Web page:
A Big, Black Tie Optional Idea

After some treatment complications, Kerry and her now-husband Ross moved home to Pennsylvania to be closer to family and Penn Medicine.

As her treatment progressed, Kerry couldn’t help but notice how little most people (including herself, before she was diagnosed) knew about stage IV metastatic breast cancer. For example, few people seem to realize that it’s not curable and that “stage IV” and ”metastatic breast cancer” mean the same thing: Cancer that has spread from its starting point to other parts of the body.

“Just about everyone I know knows someone who has been affected by stage IV metastatic breast cancer, which is the only type of breast cancer that’s fatal,” Kerry says. “Something like thirty percent of women who get early-stage breast cancer will eventually experience MBC. Yet there’s very little awareness or funding.”

Indeed, much of the government funding once earmarked for metastatic breast cancer research has dried up. Today, personal philanthropy is a driving force in MBC research and breakthroughs.

Jacquie’s daughter Nicole, 28, brought up the idea of a charity event to raise money for research.

“I didn’t have the mental capacity to organize it, but gave Nicole my blessing and said I’d be involved,” Kerry remembers.

Nicole jumped in headfirst. She, her mom Jacquie, Kerry, and a team of family and friends began researching charities that would use donations to advance breast cancer research. They landed on METAvivor. A volunteer-led non-profit, METAvivor is the only U.S. organization that exclusively funds MBC research through a scientific peer review process. The organization awards research grants to qualified individuals whose research proposals show promise for the stage IV breast cancer community. Donors have a front row seat to recipients’ research.

“METAvivor’s transparency is meaningful to me,” Kerry says. “As fundraisers, we can see exactly which research grant we’re supporting. We even get to name a grant for each $50,000 raised.“

The First Annual Philadelphia Metsquerade Gala

A date and venue were chosen for the First Annual Philadelphia Metsquerade Gala: Friday, February 25, 2022 at the Crystal Tea Room. 100 percent of proceeds will be donated to METAvivor and specific MBC related research.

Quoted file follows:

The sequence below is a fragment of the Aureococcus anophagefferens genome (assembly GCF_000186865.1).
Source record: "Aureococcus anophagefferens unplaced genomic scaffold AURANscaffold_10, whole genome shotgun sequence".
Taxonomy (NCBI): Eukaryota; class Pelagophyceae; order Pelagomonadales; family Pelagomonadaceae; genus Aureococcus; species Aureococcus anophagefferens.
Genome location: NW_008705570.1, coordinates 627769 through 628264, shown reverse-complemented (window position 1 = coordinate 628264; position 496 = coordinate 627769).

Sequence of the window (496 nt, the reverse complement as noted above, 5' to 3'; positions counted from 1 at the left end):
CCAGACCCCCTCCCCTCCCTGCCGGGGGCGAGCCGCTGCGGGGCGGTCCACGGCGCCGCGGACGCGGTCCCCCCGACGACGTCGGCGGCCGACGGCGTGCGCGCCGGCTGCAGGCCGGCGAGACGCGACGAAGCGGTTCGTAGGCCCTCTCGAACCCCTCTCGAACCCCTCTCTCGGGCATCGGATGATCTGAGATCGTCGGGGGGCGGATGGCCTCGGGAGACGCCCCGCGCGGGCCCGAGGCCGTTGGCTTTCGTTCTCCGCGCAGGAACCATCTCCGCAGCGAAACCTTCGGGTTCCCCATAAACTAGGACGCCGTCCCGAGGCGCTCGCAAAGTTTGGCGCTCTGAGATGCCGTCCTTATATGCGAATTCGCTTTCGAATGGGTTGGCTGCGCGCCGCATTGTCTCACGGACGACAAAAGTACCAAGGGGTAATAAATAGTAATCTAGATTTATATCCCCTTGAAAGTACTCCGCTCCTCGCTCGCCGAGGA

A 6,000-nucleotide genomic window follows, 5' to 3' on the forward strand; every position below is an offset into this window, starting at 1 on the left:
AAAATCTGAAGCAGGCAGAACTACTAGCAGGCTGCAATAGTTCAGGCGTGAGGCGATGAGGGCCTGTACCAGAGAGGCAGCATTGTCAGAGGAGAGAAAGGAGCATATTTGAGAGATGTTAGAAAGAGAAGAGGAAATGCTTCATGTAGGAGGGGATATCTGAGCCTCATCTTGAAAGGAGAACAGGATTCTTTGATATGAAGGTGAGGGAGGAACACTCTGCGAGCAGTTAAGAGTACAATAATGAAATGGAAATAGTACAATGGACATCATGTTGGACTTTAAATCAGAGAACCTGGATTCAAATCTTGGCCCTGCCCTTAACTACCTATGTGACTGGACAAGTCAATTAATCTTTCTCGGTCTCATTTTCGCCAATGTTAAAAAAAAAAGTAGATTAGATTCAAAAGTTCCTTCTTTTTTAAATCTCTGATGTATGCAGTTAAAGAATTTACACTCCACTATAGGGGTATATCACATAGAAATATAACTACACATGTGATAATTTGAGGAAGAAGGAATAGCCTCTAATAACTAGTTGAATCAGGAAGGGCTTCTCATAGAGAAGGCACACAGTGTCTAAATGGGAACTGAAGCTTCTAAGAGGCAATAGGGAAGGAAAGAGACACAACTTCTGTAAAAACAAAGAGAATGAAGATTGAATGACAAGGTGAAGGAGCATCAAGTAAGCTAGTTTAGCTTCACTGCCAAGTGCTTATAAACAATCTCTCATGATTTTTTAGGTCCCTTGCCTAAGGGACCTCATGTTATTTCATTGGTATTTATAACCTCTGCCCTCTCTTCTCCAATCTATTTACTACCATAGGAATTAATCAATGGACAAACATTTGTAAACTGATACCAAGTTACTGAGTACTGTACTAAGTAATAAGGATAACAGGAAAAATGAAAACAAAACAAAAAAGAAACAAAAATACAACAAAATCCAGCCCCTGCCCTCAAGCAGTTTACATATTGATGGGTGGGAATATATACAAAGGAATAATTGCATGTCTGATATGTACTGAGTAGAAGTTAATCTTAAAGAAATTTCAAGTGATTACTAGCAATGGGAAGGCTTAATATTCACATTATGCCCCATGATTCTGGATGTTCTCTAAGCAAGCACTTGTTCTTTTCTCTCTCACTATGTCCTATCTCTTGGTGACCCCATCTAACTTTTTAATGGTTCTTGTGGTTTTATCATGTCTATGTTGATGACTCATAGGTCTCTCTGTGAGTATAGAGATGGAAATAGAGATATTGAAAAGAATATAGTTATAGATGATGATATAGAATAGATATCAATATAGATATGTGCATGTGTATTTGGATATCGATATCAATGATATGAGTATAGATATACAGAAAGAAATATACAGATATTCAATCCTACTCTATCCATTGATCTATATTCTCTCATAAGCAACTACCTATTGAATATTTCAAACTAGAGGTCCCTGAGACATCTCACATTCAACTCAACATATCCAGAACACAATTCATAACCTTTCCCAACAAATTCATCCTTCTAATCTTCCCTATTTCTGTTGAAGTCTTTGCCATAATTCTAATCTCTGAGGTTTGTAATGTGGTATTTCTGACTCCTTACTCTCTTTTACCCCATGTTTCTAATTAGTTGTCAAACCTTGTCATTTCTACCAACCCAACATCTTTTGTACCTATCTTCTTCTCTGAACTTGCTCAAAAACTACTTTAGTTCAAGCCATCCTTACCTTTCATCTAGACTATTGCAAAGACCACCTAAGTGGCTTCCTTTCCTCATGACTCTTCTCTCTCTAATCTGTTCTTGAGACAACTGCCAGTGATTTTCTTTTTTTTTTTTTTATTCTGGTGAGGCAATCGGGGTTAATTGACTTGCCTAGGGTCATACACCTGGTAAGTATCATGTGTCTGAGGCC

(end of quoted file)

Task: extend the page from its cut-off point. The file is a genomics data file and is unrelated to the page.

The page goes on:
Jacquie and Kerry’s oncologist, Dr. Jankowitz, will be the evening’s keynote speaker.

“We felt like the gala should have an educational component, and immediately thought, ‘Who better than Dr. Jankowitz?’” Kerry explains. “Jacquie and I both are treated by her and we both love her. She’s like a celebrity in our family!”

The black tie optional Metsquerade will feature live music, dancing, dinner, prizes, and a live auction. Penn Medicine and several other area businesses have signed on as sponsors. Kerry and Jacquie will also speak that night — about their experiences, their hopes for funds raised, and their treatment at Penn Medicine.

“I think about that night at the oncologist’s office in Chicago when I received my initial diagnosis — how desolate and cold the office seemed. It never feels like that at the Perelman Center for Advanced Medicine at Penn Medicine. There are always people there and they always treat me with care and compassion, even if I’m just getting my vitals or my blood drawn. They remember me. They’ve gone above and beyond for me, like when I was still living in Chicago and they called all over to find a place that could get me in for emergency lab work. I love my team at Penn Medicine so much and would never consider going anywhere else.”

Jacquie agrees.

“I just have so much confidence and faith in them. When my treatment faced some challenges, Dr. Jankowitz never made decisions alone. She calls industry leaders. She called other doctors she knew from medical school. She and the Penn Medicine team are wonderful. Being under their care is like winning the cancer treatment Super Bowl! I have so much confidence in every decision they make.”

In addition to hopefully hitting their fundraising goal of $250,000 Jackie and Kerry hope to have fun on February 25th. Jacquie’s guests from out-of-town include her best friend, who is flying up from Baton Rouge, LA with her daughters and husband to show their support, and her friend from work who lives in Virginia. Kerry’s include friends she hasn’t seen in years. Their shared guests include dozens upon dozens of loved ones helping them not only in their personal journeys, but in their quest for better treatments and a cure.

“People are so kind,” Kerry says of the outpouring they’ve experienced so far. “I have no words for it.”

Read: Penn Medicine